Four years in the making, French filmmaker Vladimir de Fontenay is finally ready to bring the full force of his award-winning vision to the big screen, thanks to the Directors’ Fortnight premiere of his “Mobile Homes.” Based on his lauded short of the same name (which screened at both the SXSW Film Festival and Clermont-Ferrand Film Festival in 2013, later going on to receive first prize at the Wasserman Awards, NYU Graduate Film School’s top honor, as well as a National Board of Review award), de Fonetnay’s film will bow later this week at Cannes.
Per the film’s official synopsis, “In forgotten towns along the American border, a young mother drifts from one motel to the next with her intoxicating boyfriend and her 8-year-old son. The makeshift family scrapes by, living one hustle at a time, until the discovery of a mobile home community offers an alternative life.”
The film stars Imogen Poots as the young mother, with Callum Turner and Callum Keith Rennie both playing supporting parts (what are the odds of that?).
In his official director’s statement, de Fontenay explains the personal experience that informed his creation of both the feature and the short, writing, “A few years ago, I was driving through upstate New York and was passed by a mobile home, towed by a massive truck. On the surface it had the appearance of a home, but below there was nothing to ground it. Moving a lot as a young adult, from France to Italy and then to the US (where I lived and studied), that image immediately resonated with me: it symbolized my fear of becoming uprooted, both free and trapped in something in movement, ungrounded and fragile.”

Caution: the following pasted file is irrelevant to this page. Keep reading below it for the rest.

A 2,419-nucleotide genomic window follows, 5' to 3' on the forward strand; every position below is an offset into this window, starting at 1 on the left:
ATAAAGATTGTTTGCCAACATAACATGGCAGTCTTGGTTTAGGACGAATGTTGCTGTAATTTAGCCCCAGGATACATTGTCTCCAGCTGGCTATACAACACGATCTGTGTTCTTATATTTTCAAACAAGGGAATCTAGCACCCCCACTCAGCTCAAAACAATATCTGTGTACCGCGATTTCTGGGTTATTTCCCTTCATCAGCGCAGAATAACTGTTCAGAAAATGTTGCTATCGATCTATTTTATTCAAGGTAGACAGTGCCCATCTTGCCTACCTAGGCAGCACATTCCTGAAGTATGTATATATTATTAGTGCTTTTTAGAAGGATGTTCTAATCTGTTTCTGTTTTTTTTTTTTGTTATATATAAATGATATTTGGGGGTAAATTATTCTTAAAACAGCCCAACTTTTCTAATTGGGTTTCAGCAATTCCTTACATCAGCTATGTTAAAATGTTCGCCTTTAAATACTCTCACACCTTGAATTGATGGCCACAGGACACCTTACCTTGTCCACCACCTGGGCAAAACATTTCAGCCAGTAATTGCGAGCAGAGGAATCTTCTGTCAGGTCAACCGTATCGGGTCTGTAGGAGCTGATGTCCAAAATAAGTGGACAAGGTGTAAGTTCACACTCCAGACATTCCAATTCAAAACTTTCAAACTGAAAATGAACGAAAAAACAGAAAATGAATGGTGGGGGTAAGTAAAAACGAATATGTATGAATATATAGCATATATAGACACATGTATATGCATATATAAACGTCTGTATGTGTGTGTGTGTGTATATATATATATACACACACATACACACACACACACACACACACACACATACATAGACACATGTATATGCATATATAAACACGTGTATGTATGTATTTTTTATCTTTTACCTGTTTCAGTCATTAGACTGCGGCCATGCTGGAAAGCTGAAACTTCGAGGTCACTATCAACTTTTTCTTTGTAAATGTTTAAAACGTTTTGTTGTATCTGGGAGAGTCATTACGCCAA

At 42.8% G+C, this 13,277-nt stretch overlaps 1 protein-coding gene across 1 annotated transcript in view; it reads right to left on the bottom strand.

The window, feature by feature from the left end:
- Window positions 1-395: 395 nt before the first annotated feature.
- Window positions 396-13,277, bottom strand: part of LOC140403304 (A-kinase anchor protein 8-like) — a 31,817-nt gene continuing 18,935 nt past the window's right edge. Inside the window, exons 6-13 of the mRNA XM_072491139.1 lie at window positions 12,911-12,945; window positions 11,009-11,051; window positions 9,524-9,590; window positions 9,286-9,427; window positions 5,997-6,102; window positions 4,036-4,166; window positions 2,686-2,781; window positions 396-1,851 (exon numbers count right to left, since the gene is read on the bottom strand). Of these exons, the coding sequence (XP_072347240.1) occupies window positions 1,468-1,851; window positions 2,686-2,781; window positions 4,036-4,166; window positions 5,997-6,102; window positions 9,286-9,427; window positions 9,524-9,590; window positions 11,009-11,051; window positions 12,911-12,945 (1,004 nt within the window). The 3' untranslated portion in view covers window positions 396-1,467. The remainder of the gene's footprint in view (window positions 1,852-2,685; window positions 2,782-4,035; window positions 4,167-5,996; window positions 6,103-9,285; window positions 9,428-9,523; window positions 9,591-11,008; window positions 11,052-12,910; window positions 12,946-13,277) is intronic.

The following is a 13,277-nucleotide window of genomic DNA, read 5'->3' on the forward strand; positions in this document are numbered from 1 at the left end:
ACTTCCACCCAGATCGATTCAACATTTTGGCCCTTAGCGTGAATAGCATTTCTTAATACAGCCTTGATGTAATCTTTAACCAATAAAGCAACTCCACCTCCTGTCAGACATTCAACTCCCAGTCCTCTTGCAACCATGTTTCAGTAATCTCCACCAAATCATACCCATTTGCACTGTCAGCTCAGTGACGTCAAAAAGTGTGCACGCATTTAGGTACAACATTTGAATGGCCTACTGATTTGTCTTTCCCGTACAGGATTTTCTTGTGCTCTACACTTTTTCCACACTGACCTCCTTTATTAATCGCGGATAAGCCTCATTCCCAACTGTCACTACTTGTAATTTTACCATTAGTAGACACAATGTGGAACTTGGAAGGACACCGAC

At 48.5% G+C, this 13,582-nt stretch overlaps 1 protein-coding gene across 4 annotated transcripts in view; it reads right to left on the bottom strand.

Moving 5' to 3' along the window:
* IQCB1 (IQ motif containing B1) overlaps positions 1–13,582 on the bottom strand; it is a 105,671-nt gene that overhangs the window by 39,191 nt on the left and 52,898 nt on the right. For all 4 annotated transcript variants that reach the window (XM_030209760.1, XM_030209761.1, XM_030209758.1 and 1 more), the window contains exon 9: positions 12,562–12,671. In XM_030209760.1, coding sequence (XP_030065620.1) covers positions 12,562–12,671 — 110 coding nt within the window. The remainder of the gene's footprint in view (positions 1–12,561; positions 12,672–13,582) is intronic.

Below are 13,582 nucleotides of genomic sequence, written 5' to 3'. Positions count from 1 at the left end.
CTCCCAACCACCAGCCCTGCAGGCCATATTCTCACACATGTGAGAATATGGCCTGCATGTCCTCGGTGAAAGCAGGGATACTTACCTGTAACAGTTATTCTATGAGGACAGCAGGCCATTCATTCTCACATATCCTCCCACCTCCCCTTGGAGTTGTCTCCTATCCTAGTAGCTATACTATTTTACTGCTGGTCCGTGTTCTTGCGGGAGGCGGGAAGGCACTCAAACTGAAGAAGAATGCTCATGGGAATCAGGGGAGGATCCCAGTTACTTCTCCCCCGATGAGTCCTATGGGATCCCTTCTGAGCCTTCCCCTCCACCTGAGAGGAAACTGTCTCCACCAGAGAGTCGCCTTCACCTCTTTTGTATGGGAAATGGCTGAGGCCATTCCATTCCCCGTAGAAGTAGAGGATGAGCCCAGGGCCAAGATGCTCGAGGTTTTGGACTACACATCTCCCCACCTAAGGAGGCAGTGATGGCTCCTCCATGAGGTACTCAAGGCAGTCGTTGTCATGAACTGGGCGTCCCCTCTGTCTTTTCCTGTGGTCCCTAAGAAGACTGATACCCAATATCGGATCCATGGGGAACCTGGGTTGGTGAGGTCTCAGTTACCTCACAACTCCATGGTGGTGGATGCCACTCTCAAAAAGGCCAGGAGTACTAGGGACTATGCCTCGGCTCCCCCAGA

He continued, “I made a short film about a young mother escaping the dangers of her livelihood with her son in a moving mobile home. I cared deeply about the characters, wondering what was going to happen to them after the film ended. I went back to that image of the mobile home in transit and to this mother/son relationship. I started exploring their life through a feature film. The mobile home itself is emblematic of the development of the characters through their changing relationship to it. It seems particularly relevant to me.”
Check out our exclusive poster for “Mobile Homes” below, which puts both Poots and her struggle at its center.